I was recently invited to participate in a Creativity and Technology panel at Austin Community College – I said yes, pleased to have the opportunity to share how I see the intersection between tools (technology) and expression/agency (creativity). It was a pleasure to sit with four other professionals and hear their perspectives on the role of technology in their various fields: photography, education, and large-scale sculpture.
I see technology as a means for students to gain agency and artistry—if educators provide opportunities for learners to reflect, consider, and connect their experiences and ideas, we’re all richer for the exploration, and available technology is one means for this exploration.
Technology, for me, is simply another means to forge insights and deepen self-confidence. However, it’s all too easy to feel dogged by all those apps, programs, information, etc., that can flood our daily lives. It’s important to understand that the strategic, intentional use of certain technology can create meaning—otherwise, keeping up with the Jetsons can become just another way to disconnect and fall out of touch with the self and with others. For me, I choose one or two new forms of technology to play with, as a writer and as an educator, and this allows me to feel empowered and in charge, rather than being swept away into the stream of options. For example, this past year, I taught myself iMovie and set up an Instagram account; the year before that, I learned Prezi. iMovie and Prezi are primarily teaching tools, while Instagram allows me to play more with visual images, which feeds my writer’s eye for analogy.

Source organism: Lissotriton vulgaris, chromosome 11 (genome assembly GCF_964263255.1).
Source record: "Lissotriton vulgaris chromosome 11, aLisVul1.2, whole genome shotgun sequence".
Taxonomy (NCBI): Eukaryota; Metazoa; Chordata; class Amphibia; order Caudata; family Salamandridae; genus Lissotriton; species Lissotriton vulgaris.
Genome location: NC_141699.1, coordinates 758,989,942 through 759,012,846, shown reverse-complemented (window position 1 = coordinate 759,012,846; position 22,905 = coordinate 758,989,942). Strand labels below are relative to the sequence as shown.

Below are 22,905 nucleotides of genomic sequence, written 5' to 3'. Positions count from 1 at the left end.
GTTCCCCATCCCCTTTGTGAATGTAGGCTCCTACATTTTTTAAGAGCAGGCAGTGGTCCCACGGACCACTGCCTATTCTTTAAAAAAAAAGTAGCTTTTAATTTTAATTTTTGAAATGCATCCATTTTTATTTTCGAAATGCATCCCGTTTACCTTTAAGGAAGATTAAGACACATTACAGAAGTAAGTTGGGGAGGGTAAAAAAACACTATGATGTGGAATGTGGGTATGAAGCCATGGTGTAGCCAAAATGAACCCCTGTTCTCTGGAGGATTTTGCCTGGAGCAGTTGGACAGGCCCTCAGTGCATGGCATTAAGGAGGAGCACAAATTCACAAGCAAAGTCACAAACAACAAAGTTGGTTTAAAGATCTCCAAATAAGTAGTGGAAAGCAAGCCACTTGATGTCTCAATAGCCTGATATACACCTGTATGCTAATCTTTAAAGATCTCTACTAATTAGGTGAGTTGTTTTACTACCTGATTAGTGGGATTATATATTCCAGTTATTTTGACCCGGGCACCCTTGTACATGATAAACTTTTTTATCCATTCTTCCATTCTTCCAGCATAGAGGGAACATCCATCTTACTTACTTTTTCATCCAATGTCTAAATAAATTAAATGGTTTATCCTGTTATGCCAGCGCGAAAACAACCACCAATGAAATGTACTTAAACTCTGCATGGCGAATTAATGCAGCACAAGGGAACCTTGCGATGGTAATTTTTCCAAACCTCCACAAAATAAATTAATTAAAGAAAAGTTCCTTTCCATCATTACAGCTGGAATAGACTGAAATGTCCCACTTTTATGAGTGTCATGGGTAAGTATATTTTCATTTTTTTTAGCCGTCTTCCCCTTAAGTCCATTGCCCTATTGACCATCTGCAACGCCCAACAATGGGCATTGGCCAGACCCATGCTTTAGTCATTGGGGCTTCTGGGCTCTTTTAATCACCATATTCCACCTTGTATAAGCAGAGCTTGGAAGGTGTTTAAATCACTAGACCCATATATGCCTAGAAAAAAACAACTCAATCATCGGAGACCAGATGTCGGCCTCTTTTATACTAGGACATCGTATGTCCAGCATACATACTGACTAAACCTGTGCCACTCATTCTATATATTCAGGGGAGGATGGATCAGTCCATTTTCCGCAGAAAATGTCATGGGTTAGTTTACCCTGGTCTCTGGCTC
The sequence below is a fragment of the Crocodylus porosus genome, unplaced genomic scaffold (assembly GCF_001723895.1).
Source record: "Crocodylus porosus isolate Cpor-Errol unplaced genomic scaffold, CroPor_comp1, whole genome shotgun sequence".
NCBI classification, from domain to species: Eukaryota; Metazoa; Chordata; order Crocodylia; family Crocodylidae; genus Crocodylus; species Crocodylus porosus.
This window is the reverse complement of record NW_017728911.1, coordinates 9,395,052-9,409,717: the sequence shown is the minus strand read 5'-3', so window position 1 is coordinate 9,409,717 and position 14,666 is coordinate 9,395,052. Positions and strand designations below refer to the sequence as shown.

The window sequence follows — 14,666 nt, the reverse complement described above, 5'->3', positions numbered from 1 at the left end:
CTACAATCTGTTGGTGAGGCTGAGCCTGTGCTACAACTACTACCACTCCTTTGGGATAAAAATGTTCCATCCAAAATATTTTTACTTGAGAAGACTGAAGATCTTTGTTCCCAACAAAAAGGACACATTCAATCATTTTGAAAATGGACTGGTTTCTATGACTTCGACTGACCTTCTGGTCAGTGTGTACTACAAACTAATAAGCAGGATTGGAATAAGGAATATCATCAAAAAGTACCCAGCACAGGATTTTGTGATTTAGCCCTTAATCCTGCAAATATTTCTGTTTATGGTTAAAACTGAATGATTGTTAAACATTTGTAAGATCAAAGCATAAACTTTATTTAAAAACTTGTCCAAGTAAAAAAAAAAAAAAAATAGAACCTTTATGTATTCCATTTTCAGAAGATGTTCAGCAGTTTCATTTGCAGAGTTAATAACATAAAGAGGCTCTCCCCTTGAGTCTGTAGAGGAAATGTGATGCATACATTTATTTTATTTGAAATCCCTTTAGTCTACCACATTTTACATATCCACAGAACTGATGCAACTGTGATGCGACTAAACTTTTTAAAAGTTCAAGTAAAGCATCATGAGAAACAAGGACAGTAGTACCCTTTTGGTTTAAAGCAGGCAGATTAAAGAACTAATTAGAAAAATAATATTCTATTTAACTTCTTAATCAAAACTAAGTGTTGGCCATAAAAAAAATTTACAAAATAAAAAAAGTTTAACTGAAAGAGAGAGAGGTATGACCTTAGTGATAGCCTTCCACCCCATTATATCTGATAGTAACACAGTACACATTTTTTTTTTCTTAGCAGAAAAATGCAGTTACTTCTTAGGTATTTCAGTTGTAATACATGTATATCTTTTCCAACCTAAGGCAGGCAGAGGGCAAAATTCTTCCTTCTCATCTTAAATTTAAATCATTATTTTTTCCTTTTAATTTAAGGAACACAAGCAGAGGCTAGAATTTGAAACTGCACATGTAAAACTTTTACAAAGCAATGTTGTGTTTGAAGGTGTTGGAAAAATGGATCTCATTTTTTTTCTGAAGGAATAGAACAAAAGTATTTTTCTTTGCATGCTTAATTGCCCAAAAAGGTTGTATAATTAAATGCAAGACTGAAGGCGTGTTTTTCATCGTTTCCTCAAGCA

I also talk to students to see what they are using and how—often these discussions lead into bigger issues of time management and disciple, and together, as working artists/writers, we discuss strategies for finding balance and meaningful expression.
At the Digital Media Learning conference I attended in Boston last spring, one session focused solely on the role of technology, creativity, and engaged learning. A panelist put in this way, “Our job in the classroom is to make our students feel confident. And in this job, I always use these three frames: I can, I create, I connect.”
Paper and pen and crayon allowed us to connect and express when we were little. We’ve just received some new toys to explore the same desire: to share our inner selves with power and clarity, to create meaning and connection, to see what is possible.